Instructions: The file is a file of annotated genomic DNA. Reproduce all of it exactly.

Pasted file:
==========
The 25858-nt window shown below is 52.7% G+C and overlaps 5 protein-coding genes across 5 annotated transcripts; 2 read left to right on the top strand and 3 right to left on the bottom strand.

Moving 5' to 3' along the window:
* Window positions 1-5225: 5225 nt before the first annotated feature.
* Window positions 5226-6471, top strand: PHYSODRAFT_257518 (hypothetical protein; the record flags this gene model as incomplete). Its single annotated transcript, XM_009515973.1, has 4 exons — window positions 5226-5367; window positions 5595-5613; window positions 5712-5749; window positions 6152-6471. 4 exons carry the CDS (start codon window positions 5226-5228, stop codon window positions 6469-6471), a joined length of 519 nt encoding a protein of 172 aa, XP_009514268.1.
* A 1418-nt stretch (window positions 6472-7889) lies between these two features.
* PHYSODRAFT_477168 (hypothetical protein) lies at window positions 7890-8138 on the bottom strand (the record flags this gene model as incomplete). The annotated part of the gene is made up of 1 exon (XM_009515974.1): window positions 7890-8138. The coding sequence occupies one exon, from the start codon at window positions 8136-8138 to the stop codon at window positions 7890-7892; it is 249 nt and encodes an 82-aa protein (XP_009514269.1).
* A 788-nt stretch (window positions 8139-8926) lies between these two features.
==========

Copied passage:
The 25858-nt window shown below is 52.7% G+C and overlaps 5 protein-coding genes across 5 annotated transcripts; 2 read left to right on the top strand and 3 right to left on the bottom strand.

Moving 5' to 3' along the window:
* Window positions 1-5225: 5225 nt before the first annotated feature.
* Window positions 5226-6471, top strand: PHYSODRAFT_257518 (hypothetical protein; the record flags this gene model as incomplete). Its single annotated transcript, XM_009515973.1, has 4 exons — window positions 5226-5367; window positions 5595-5613; window positions 5712-5749; window positions 6152-6471. 4 exons carry the CDS (start codon window positions 5226-5228, stop codon window positions 6469-6471), a joined length of 519 nt encoding a protein of 172 aa, XP_009514268.1.
* A 1418-nt stretch (window positions 6472-7889) lies between these two features.
* PHYSODRAFT_477168 (hypothetical protein) lies at window positions 7890-8138 on the bottom strand (the record flags this gene model as incomplete). The annotated part of the gene is made up of 1 exon (XM_009515974.1): window positions 7890-8138. The coding sequence occupies one exon, from the start codon at window positions 8136-8138 to the stop codon at window positions 7890-7892; it is 249 nt and encodes an 82-aa protein (XP_009514269.1).
* A 788-nt stretch (window positions 8139-8926) lies between these two features.